This week, officials recorded five minor earthquakes near to a fracking site. But perhaps just as concerning is the response of the company doing fracking there. Because it told The Canary the earthquakes show its equipment works to the “highest standard”.
Preston New Road, near the village of Little Plumpton, is at the centre of a row over fracking. Cuadrilla has permission to drill the site for shale gas, which has pitted it against local people. In July, the government officially gave Cuadrilla the go-ahead to start extracting shale gas. The decision was met by more protests from locals. Then, after a court case, bad weather and protests stopped it, Cuadrilla finally began work on Monday 15 October.
But no sooner than Cuadrilla started work, earthquakes began. The British Geological Survey has so far recorded five tremors near to the Preston New Road site since Thursday 18 October. The strongest of these was a magnitude of 0.3.
Now, a 0.3 magnitude earthquake is very minor. But it’s the implications of these small tremors which has campaigners and scientists worried.
For example, researchers from Stanford University in the US have already warned of the risks; noting that small earthquakes “may be early indicators of bigger tremors to come”. They say that the process of fracking could destabilise faults that already exist underground, causing larger tremors. Their research also showed that earthquakes continued at fracking sites after the operations had stopped.
Also, as The Canary previously reported, a former UK government adviser went even further. Emeritus professor in applied and environmental geophysics, Peter Styles, called out the entire fracking industry. He questioned its ability to accurately map potential earthquake-causing fault lines on every site in the UK. Styles said:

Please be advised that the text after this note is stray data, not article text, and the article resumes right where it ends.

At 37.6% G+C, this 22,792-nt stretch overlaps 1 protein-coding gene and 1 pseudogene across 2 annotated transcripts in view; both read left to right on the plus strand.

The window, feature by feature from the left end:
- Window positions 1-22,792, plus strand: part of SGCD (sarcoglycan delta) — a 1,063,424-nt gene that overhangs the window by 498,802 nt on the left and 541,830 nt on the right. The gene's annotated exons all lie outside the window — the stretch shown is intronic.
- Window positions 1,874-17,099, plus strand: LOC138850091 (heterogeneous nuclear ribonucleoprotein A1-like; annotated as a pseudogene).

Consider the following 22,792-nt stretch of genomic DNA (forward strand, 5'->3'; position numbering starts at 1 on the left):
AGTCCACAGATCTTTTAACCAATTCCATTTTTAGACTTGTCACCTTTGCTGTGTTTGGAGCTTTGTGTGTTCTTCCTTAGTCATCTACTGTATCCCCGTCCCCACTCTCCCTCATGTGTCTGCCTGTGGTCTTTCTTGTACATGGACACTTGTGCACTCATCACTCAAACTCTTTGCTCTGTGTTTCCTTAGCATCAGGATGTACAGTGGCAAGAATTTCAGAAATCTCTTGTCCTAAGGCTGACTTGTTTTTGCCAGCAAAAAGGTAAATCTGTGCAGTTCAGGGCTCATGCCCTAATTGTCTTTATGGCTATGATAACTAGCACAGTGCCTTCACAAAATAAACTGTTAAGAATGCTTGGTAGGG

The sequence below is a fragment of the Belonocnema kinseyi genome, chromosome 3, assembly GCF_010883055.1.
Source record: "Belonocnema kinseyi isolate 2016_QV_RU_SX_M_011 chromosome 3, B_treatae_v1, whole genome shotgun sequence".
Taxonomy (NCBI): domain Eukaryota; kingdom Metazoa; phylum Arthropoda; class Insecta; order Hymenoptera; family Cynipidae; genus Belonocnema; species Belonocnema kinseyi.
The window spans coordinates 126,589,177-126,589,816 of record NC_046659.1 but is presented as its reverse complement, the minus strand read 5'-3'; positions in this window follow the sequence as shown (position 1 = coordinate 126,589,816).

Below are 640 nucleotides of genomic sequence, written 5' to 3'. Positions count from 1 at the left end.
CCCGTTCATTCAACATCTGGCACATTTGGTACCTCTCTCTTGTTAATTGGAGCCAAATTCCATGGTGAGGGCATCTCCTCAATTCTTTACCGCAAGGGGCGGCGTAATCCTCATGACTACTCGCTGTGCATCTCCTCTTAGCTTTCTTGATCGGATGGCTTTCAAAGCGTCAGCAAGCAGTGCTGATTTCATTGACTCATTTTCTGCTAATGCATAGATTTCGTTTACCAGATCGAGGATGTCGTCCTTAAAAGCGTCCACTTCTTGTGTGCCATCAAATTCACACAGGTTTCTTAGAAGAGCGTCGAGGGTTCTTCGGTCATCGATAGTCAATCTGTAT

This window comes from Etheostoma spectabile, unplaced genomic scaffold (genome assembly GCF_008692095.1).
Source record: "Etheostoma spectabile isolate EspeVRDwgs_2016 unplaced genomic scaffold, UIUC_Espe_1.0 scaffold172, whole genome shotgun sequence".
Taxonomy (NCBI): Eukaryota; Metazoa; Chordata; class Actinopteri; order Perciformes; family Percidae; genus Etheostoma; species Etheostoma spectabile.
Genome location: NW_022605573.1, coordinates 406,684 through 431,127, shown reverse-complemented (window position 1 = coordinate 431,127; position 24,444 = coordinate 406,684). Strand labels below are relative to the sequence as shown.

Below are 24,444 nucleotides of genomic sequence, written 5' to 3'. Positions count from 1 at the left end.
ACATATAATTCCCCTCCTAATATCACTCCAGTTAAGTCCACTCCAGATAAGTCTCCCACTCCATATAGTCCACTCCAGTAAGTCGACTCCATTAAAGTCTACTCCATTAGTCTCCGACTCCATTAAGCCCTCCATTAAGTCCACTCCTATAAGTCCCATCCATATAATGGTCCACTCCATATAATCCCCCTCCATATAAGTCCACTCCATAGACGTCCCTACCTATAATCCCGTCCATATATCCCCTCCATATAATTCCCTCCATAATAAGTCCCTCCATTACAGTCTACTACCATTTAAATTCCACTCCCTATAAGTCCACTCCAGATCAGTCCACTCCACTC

Unfortunately the physics of it means you cannot see those faults with the (survey) waves that you put into the earth. To date it does not appear that any proper industry or government due diligence has taken place with regards to the fault lines mapped.
Meanwhile, the fracking firm at the centre of this is dogmatic, to say the least. A spokesperson for Cuadrilla told The Canary:
Three microseismic events were detected yesterday by the highly sensitive Traffic Light System Cuadrilla has installed around the Preston New Road site and were very far below levels that could be felt at surface. The recordings from these seismometers are shared with the British Geological Survey to help them reassure the public that operations are continuing safely as planned.
We take the monitoring and regulation of seismicity seriously, with daily reports sent to the regulators. The microseismic events recorded were extremely low and well within the Green Light threshold and confirm that the monitoring system is working to the highest standard.
But campaigners have hit back. Claire Stephenson from Frack Free Lancashire told The Canary:
The very fact that Cuadrilla have only just started their fracking operations and seismic events are being experienced, is highly worrying.
The Fylde Coast is heavily faulted, geologically, so it is unsurprising that seismic activity has been induced.
But the surprising factor is that this is well known and yet this industry can still proceed in a densely populated area as an experiment. We are once again, guinea pigs for an inexperienced, incompetent industry.
Cuadrilla’s response is quite staggering. Not only does it take the credit for reporting the earthquakes, but it says they show how well its systems work. It is ignoring the growing evidence that smaller tremors could well be a sign of bigger things to come. But this arrogant response is sadly what many now expect from Cuadrilla and its dirty industry.